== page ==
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  • pedrotanno
    replied
    Using Arthemis we can import the annotations, but using CLC and the same GFF annotation file we can't.
    The problem using Artemis is that we are having problem extracting the snps annotations in CLC... so in one program we have the exon annotations and in CLC we have our snps annotations.

    Leave a comment:


  • NextGenSeq
    replied
    Note CLC Bio will import the reference genome file from GenBank with the annotations. The files get very large if you include all the annotations. However, for small genomes it can handle all the annotations.

    Leave a comment:


  • pedrotanno
    replied
    We are trying to know where the coding exons and SNPs are, to see if our snps are on coding regions.
    We tried to import one annotated reference genome and only the annotation file (GFF) but none of this approaches worked.

    Leave a comment:


  • zee
    replied
    If you're looking to do basic analysis have a look at some open solutions e.g. DIYA. It's quite simple to run a set of programs in serial. The hard part with annotation is manual curation and Artemis is a good tried and tested option. Geneious has some good offerings and it is prettier.

    Leave a comment:


  • pedrotanno
    replied
    Originally posted by NextGenSeq View Post
    CLC Bio is a bit buggy. You have to force import your reference genome as normal sequence data NOT next gen sequence data. Once you do that it is easy to annotate it using a GFF file. I tried attach the pdf describing it but this website gave an error message. If you private message me with your email address I can email it to you.

    Hi guys,
    I'm having the same problem using CLC ... and I couldn't find any viable solution...About this pdf... is it from Clc? Because not even using their example data from the 'Annotation Plug-in' we could make it work.

    Leave a comment:


  • steven
    replied
    i bet on deletion insertion polymorphism.

    Leave a comment:


  • bioinfosm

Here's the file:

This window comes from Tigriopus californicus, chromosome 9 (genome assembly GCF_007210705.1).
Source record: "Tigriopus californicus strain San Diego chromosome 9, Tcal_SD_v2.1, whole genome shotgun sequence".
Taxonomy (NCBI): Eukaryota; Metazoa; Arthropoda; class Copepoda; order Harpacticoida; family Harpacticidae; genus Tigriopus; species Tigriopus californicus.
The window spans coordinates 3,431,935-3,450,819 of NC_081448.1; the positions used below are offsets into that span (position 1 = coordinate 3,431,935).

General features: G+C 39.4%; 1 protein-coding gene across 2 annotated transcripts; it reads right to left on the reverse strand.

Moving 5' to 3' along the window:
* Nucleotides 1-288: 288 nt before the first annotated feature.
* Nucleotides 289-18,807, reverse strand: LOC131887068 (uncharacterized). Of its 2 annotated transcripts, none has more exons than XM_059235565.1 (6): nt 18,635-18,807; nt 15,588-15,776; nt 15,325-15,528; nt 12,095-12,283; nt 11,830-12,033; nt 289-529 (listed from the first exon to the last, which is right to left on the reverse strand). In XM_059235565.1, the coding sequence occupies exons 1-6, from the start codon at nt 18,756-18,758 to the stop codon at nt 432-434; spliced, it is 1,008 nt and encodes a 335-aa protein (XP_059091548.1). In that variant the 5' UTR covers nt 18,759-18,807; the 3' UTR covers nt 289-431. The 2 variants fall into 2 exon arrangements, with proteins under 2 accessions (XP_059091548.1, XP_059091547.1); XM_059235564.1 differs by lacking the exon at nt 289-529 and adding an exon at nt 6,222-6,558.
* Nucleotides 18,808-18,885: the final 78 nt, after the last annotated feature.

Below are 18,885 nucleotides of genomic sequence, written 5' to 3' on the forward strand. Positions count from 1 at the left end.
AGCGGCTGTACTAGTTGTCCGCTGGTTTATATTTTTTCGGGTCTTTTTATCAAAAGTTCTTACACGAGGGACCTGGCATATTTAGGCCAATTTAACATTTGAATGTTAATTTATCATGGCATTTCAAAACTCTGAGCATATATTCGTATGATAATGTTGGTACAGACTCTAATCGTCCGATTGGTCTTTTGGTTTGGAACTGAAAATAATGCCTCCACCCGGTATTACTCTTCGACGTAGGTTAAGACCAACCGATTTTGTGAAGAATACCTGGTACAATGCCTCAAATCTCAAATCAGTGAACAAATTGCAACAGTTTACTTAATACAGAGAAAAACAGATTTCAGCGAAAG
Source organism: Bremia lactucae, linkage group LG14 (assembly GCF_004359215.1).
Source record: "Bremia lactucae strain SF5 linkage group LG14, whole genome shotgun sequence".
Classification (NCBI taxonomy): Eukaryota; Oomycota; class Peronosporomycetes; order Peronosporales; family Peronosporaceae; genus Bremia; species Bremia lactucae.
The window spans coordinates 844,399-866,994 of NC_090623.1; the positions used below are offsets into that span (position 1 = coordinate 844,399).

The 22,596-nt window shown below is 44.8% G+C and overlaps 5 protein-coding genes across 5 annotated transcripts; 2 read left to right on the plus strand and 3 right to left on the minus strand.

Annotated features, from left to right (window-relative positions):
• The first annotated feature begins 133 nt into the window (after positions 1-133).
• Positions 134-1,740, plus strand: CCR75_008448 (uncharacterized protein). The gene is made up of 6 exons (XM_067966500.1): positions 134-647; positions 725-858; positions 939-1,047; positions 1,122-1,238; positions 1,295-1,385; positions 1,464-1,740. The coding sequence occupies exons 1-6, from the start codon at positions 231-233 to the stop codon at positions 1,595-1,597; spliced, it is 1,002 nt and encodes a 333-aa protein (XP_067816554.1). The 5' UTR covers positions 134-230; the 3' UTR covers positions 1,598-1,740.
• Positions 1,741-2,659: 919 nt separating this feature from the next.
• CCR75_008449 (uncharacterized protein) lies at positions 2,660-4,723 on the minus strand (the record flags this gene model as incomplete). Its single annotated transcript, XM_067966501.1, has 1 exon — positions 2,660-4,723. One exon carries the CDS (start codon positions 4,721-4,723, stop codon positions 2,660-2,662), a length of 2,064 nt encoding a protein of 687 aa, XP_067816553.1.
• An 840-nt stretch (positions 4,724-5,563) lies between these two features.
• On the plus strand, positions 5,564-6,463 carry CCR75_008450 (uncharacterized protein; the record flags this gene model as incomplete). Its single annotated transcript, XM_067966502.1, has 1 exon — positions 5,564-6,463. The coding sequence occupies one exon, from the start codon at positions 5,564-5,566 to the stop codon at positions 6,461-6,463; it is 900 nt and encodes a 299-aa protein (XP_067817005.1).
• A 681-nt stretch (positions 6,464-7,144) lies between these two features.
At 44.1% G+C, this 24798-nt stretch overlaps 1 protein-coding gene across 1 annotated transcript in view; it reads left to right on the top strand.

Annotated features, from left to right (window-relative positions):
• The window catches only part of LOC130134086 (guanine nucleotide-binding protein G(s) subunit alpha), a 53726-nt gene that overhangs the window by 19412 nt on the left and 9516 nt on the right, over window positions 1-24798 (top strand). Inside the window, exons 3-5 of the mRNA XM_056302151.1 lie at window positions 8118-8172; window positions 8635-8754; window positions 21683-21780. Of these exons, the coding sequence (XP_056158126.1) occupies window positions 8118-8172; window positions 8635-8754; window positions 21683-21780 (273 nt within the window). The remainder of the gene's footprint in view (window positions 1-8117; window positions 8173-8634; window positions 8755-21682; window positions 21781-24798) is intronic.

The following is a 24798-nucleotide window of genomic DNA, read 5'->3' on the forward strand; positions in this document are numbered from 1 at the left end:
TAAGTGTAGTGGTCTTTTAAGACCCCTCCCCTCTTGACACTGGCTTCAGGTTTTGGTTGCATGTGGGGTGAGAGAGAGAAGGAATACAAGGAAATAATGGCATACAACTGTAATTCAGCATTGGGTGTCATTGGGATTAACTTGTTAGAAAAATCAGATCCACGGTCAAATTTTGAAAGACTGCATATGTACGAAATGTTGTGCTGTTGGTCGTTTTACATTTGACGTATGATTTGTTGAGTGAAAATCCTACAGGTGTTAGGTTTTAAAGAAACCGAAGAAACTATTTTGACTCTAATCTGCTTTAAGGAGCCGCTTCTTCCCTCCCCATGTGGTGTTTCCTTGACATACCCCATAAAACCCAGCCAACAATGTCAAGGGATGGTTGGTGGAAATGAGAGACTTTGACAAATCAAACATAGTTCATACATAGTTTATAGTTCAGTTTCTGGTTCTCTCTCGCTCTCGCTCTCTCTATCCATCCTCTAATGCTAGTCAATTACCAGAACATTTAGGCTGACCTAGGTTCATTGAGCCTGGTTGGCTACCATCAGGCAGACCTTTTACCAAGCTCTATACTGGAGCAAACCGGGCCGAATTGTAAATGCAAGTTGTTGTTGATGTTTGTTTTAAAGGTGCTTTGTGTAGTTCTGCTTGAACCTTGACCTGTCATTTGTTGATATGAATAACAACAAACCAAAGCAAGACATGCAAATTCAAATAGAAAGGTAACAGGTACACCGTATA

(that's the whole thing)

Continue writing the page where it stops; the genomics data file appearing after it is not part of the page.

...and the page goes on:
replied
    sorry, but whats DIP?

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  • steven
    replied
    Originally posted by NextGenSeq View Post
    You have to annotate your reference genome to know where the coding exons and SNPs are. After the assembly and SNP/DIP detection the software tells you if the variations are coding or known SNPs. You have to know this for mutation discovery.
    OK, so that is not "gene prediction" as mentioned in the first post -if i get it right. If you want to automatically annotated gene structures on a genomic sequence, then look for something like G-Morse or Cufflink, or a traditional gene finder.

    Leave a comment:


  • NextGenSeq
    replied
    You have to annotate your reference genome to know where the coding exons and SNPs are. After the assembly and SNP/DIP detection the software tells you if the variations are coding or known SNPs. You have to know this for mutation discovery.

    Leave a comment:


  • steven
    replied
    I have the same question than husamia: what do you mean by "annotate"?
    Labeling a genomic region as a "contig/cluster/whatever of reads/ESTs/whatever" is one thing, performing automatic gene structure prediction is a totally different exercice (although both can produce a GFF file). I do not believe that CLC nor Geneious do the latter.

    Leave a comment:


  • johnny
    replied
    When you mark a base you can right-click on it and use the "Add Annotation".
    For extracting annotations you have to install a plugin called "Extract annotations"

    Welcome to QIAGEN Digital Insights LabCorp uses QCI and HGMD to improve identification and interpretation of genetic variants within inhereited diseases.Read...


    There you also find the "Annotate Sequence with GFF File" plugin.

    Leave a comment:


  • NextGenSeq
    replied
    CLC Bio is a bit buggy. You have to force import your reference genome as normal sequence data NOT next gen sequence data. Once you do that it is easy to annotate it using a GFF file. I tried attach the pdf describing it but this website gave an error message. If you private message me with your email address I can email it to you.

    Leave a comment:


  • alpapan
    replied
    alternatively

    Hey

    We've been using Geneious Pro rather successfully to accomplish this for small contigs (I guess it depends how much memory your computer has). It allows to annotate a sequence, export it as GFF. You can also import other GFFs as annotations only (i.e. if it is a GFF file without a FASTA section but you have a geneious document with the reference sequence).

    Geneious is also prettier than CLC bio and much much cheaper...

    cheers,
    a

    Leave a comment:


  • Anelda
    replied
    Originally posted by KevinLam View Post
    You did pay for the software so support is obligatory
    That's just the thing. Haven't bought it yet. Still trying to determine what percentage of our work could be done on it. Have the trial version. The vendor has been helpful, but not really answering my question so far. That's why I've gone to the community in the meanwhile. Will poke the vendor again today.

    Leave a comment:


  • KevinLam
    replied
    Oh no worries, just wanted to clarify the problem in case I am misunderstanding the question.
    I would think that commercial providers would be able to help your question better?
    You might get an answer here but I would think getting info from the source would be much more directed and helpful?
    You did pay for the software so support is obligatory

    Leave a comment:

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